The first exhibition of Sri Lankan art held at an American museum opened this month at the Los Angeles County Museum of Art (LACMA). The Jeweled Isle: Art from Sri Lanka showcases a wide range of Sri Lankan art pieces, from gold, silver, and ivory jewels to 19th-century photographs. More than 240 objects are on display and cover around 2,000 years of the country’s history and culture. Thanks to its natural beauty and the popularity of its precious gemstones, Sri Lanka is part of our collective imagination as the bejeweled island. The first accounts of the richness of the country were brought to the West by Greek sailors in the 4th century BCE.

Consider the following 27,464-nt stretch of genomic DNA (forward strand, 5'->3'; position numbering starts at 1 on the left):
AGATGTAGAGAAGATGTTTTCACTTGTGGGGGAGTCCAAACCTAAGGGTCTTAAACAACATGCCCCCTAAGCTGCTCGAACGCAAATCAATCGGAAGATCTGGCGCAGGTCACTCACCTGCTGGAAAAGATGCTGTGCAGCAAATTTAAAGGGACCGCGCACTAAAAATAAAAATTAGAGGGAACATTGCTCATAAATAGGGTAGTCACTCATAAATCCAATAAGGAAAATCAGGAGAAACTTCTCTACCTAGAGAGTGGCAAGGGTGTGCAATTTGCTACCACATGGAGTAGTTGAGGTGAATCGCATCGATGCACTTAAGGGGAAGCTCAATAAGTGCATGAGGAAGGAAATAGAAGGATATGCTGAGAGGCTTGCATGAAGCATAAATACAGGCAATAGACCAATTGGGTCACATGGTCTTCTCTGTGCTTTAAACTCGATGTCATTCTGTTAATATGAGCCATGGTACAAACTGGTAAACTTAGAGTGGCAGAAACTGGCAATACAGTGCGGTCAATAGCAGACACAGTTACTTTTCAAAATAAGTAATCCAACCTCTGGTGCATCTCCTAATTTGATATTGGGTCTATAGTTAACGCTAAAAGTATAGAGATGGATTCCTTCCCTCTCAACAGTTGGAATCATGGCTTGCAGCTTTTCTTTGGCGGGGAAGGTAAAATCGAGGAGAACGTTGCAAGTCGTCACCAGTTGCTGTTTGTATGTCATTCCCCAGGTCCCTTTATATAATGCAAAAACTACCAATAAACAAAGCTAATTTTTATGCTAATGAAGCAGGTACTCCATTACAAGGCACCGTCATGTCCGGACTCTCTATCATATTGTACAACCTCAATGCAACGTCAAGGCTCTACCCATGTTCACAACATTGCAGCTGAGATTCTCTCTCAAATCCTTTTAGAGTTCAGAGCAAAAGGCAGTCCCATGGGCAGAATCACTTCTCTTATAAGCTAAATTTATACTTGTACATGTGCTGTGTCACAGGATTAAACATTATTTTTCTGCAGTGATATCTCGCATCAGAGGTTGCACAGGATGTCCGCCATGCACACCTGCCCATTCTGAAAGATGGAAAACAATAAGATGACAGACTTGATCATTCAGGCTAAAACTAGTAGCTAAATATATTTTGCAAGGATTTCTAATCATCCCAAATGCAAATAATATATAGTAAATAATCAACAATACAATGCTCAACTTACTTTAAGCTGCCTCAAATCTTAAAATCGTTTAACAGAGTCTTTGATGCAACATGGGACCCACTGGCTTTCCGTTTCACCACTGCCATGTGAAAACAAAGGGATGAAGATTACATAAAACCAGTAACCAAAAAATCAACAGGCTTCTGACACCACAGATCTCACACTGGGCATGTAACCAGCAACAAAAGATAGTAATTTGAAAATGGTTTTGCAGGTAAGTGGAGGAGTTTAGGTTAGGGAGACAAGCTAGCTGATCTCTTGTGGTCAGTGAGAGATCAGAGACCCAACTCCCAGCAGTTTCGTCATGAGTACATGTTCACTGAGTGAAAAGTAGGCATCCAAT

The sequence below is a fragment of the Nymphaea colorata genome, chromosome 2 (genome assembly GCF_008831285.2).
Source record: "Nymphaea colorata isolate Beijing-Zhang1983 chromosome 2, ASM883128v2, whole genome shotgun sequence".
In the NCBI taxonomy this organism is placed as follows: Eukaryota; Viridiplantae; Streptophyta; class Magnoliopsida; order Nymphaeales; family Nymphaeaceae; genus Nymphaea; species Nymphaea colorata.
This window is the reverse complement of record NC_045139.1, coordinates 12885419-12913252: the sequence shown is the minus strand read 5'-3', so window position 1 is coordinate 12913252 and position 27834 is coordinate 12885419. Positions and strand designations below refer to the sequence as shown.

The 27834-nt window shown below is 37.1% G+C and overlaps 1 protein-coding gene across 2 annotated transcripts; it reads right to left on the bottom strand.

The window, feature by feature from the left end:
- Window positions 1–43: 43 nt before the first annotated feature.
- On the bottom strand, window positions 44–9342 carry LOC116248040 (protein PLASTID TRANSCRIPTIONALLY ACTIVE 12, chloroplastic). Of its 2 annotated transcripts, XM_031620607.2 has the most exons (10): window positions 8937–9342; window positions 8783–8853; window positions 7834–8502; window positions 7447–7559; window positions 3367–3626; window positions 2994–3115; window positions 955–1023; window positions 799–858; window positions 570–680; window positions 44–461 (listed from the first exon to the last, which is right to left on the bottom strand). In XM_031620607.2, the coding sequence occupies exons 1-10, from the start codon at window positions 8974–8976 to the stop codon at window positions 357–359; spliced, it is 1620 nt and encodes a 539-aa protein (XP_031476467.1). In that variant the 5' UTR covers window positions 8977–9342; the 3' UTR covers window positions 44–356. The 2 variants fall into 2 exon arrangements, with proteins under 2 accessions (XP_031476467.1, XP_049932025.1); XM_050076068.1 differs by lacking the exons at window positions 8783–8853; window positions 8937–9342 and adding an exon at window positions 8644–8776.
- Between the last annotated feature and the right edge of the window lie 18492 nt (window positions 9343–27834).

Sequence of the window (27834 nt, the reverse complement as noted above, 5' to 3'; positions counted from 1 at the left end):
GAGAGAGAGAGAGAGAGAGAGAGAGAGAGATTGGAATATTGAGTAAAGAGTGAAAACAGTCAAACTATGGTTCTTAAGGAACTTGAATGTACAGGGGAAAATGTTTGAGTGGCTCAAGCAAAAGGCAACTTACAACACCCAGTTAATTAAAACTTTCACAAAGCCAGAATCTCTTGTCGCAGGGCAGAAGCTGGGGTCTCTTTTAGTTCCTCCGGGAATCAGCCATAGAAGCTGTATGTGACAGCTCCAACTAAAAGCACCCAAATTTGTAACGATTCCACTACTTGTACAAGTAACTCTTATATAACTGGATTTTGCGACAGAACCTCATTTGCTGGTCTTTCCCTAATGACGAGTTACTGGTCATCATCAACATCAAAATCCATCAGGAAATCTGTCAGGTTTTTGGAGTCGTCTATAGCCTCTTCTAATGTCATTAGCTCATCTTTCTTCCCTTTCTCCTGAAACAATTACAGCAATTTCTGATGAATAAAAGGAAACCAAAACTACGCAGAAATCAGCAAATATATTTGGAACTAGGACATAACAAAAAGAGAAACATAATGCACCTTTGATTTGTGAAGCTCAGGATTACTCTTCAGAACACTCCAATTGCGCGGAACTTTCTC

The abundance and variety of Sri Lankan treasures is the focal point of the exhibition. The artistic influences from the European colonial domination and from neighboring India are evident in many of the artworks presented at LACMA. Images of sacred sites and temples show the importance of Hinduism in regard to the cultural and religious development of Sri Lanka. Concurrently, ivory statues like the Madonna of the Immaculate Conception reveal the impact that the British rule and Christian missionaries had on the themes and styles of the island’s art. On these influences, curators Dr. Robert L. Brown and Dr. Tushara Bindu Gude note that, “Sri Lankan culture developed in a complex web of foreign influences and local customs that have never been fully explored in previous exhibitions. These multiple influences were woven together in a fusion that is uniquely Sri Lankan. The art shown in The Jeweled Isle reflects this development and also offers a window onto Sri Lanka’s rich history and culture.”